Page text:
Faculty and graduate student scientists, and alumni from the University of New Hampshire were among those recognized recently for their work in helping conserve the White Mountain National Forest. The Two Chiefs Partnership Award is a national honor given annually by the chief of the USDA Forest Service and the chief of the USDA Natural Resources Conservation Service in recognition of partnership efforts that promote landscape conservation across jurisdictional and resource boundaries.
“The study strives to better understand our environment and the ecological processes that influence current and future land management decisions here in New Hampshire and across broader landscapes of the eastern United States,” White Mountain National Forest Supervisor Tom Wagner said.
Mark Ducey, professor of forest biometrics and management; Tom Lee, associate professor of forest ecology; and Michael Palace, research associate professor of environmental science and remote sensing of biometric properties, were among those honored Tuesday, May, 19, 2015, with the Two Chief’s Partnership Award. Ducey and Lee are researchers with the New Hampshire Agricultural Experiment Station in the UNH College of Life Sciences and Agriculture, and Palace is a researcher in the UNH Institute for the Study of Earth, Oceans, and Space (EOS).
In addition to the UNH researchers, the following collaborators also were recognized: Robert Long, Natural Resources Conservation Service soil survey office leader; Jessica Philippe, Natural Resources Conservation Service soil scientist; Roger DeKett, Natural Resources Conservation Service soil specialist; Martha Stuart, Natural Resources Conservation Service soil scientist who graduated from UNH in 1976 with a bachelor’s in soil science; Scott Bailey, USDA Forest Service Northern Research Station research geoecologist who graduated from UNH in 1984 with a master’s in hydrology; Gregory Nowacki, USDA Forest Service Region 9 regional ecologist; Andy Colter USDA Forest Service, White Mountain National Forest soil scientist and ecologist, and a doctoral student in the UNH Natural Resources and Earth Systems Science Program; and Erica Roberts, ecologist with the USDA Forest Service, White Mountain National Forest, who graduated from UNH in 2004 with a bachelor’s in environmental conservation and in 2010 with a master’s in forestry.
Colter is the lead researcher on the project, which he is conducting as part of his doctoral work at UNH. The partnership, which was established in 2011, aims to increase the understanding of soil, site, and vegetation relationships in the White Mountains.
“These relationships are important for the ecological management of the national forest. They can help identify productive capacity and plant communities across the landscape, and assist in the development and execution of land management and conservation plans and projects,” said Ducey, who is Colter’s PhD advisor.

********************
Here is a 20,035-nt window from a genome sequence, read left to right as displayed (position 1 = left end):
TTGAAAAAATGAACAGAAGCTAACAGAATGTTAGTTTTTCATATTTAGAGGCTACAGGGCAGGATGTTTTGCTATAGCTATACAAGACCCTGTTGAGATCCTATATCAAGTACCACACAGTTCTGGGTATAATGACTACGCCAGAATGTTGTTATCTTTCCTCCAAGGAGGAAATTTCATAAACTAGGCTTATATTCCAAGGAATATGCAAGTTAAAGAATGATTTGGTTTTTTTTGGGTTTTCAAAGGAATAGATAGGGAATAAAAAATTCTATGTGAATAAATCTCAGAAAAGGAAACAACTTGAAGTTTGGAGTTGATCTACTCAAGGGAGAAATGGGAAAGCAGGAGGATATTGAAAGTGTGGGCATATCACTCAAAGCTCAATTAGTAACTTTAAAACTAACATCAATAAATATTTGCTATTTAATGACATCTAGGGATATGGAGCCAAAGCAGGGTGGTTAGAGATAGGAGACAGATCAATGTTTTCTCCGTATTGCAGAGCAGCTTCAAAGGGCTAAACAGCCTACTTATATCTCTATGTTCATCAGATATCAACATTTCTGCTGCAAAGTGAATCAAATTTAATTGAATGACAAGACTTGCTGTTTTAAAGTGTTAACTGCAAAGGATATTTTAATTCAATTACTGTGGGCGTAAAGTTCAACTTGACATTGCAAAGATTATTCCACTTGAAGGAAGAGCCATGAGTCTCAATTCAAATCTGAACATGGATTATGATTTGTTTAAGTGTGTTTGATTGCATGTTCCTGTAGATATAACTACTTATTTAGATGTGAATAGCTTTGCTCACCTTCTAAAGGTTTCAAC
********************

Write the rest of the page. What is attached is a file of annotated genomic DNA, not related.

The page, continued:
Specifically, the research team is identifying Terrestrial Ecological Units (TEU) and working to develop Ecological Site Descriptions (ESD) in a 20,000-acre watershed in the White Mountain National Forest. Terrestrial Ecological Units and Ecological Site Descriptions are used in conservation and forestry management to help provide a standardized mapping and classification of habitat diversity and landscape conditions.
“These products will help fulfill the forest’s basic need for land capability information for developing and executing land management plans. The project validated the use of cutting-edge technologies for mapping TEUs and ESDs. These new tools consisted of acquiring high-resolution Light Detection and Ranging, also called LiDAR, images and the application of the Arc Soil Inference Engine for mapping,” Colter said.
“This multi-agency partnership fostered the combination of limited resources through cost-sharing to achieve a common goal with maximum efficiency. We hope this partnership lays the groundwork for future TEU/ESD projects across the eastern United States,” he said.
Founded in 1887, the NH Agricultural Experiment Station at theUNH College of Life Sciences and Agriculture is UNH’s original research center and an elemental component of New Hampshire's land-grant university heritage and mission. We steward federal and state funding, including support from the USDA National Institute of Food and Agriculture, to provide unbiased and objective research concerning diverse aspects of sustainable agriculture and foods, aquaculture, forest management, and related wildlife, natural resources and rural community topics. We maintain the Woodman and Kingman agronomy and horticultural farms, the Macfarlane Greenhouses, the Fairchild Dairy Teaching and Research Center, and the Organic Dairy Research Farm. Additional properties also provide forage, forests and woodlands in direct support to research, teaching, and outreach.